Denmark gives US $2.2m finance for Bangladesh’s apparel industry
W worker putting finishing touches to shirts inside a readymade garments industry of Bangladesh.
Denmark government has given US $2.2 million to continue assisting Bangladesh to focus on improving equality and working conditions in the country’s massive apparel industry.
The ongoing co-operation also contributes to ushering in more sustainable growth in an industry that accounts for over 82 per cent of Bangladesh’s export receipt.
“It obviously isn’t good enough when there are still problems at Bangladeshi garment factories,” said Danish Minister for Trade and Development Cooperation Mogens Jensen, according to a press release of the Danish government.
“I am therefore granting DKK 25 million, which will be used to improve the conditions for the textile workers in Bangladesh and other developing countries.”
“DKK 15 million of it will be allocated to the program, Better Work, which on a running basis conducts inspections and evaluates whether the factories follow the national regulations and international conventions on labour rights – and to environmental upgrades,” he said.
“The program is a good and constructive collaboration with international brands such as Nike, Levis and Gap to improve conditions at the garment factories,” he added.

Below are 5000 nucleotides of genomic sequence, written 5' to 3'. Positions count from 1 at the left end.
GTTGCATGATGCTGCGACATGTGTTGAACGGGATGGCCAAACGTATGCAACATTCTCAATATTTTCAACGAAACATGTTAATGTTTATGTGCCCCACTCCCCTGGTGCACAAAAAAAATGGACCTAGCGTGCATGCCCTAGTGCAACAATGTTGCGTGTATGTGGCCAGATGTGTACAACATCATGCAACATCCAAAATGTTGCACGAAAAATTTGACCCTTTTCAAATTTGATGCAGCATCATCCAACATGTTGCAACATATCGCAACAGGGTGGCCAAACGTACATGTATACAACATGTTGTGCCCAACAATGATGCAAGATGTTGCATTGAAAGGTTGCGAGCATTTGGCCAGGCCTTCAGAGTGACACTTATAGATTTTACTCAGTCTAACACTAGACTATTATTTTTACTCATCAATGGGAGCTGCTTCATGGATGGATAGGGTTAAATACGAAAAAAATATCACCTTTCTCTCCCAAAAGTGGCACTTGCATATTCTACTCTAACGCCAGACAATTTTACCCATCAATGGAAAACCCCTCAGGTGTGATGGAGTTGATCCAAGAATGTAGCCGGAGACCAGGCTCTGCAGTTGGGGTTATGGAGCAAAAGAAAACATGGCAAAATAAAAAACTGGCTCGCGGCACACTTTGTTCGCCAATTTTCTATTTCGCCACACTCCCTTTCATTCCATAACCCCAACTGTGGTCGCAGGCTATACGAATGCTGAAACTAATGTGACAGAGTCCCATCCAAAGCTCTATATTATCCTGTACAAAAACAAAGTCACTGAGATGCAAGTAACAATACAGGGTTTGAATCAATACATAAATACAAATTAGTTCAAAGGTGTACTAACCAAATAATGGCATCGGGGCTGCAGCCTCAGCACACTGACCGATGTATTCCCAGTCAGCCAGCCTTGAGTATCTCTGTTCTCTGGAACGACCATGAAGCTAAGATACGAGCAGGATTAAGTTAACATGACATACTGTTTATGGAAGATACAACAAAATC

ACCORD EXTENSION THE MAIN AGENDA?
“Denmark has to be at the forefront in regards to the global responsibility of corporations. But there is no quick fix in Bangladesh or other developing countries with a large textile production. We can help to improve the conditions in cooperation with international organisations and ethical trading alliances,” says Minister for Trade and Development Cooperation Mogens Jensen.
Shortly after the accident in Bangladesh almost a year ago, the Danish Ministry of Foreign Affairs initiated a partnership with the Danish garment and textile industry to improve the conditions at the factories in Bangladesh. One of the results of the partnership was the signing by seven large Danish textile companies of the European Accord, which works to ensure building- and fire safety in the factories.
But the Danish Minister for Trade and Development Cooperation Mogens Jensen wants a strong commitment by corporations and trade organisations.
“The partnership won’t succeed if the businesses don’t put a direct pressure on their trading partners in Bangladesh. The factory owners in Bangladesh need to understand that their international customers want this progress to happen. I believe they are also ready to pay for it."
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